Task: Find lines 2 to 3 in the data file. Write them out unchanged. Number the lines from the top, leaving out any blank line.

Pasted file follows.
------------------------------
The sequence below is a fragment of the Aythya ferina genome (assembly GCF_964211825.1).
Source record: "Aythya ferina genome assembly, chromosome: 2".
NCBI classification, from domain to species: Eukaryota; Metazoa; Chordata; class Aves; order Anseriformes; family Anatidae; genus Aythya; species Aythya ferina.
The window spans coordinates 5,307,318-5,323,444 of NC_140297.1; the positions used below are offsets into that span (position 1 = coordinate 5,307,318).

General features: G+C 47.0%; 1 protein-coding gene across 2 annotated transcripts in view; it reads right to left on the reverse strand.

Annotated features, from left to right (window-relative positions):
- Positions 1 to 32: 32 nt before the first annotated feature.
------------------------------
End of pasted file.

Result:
Source record: "Aythya ferina genome assembly, chromosome: 2".
NCBI classification, from domain to species: Eukaryota; Metazoa; Chordata; class Aves; order Anseriformes; family Anatidae; genus Aythya; species Aythya ferina.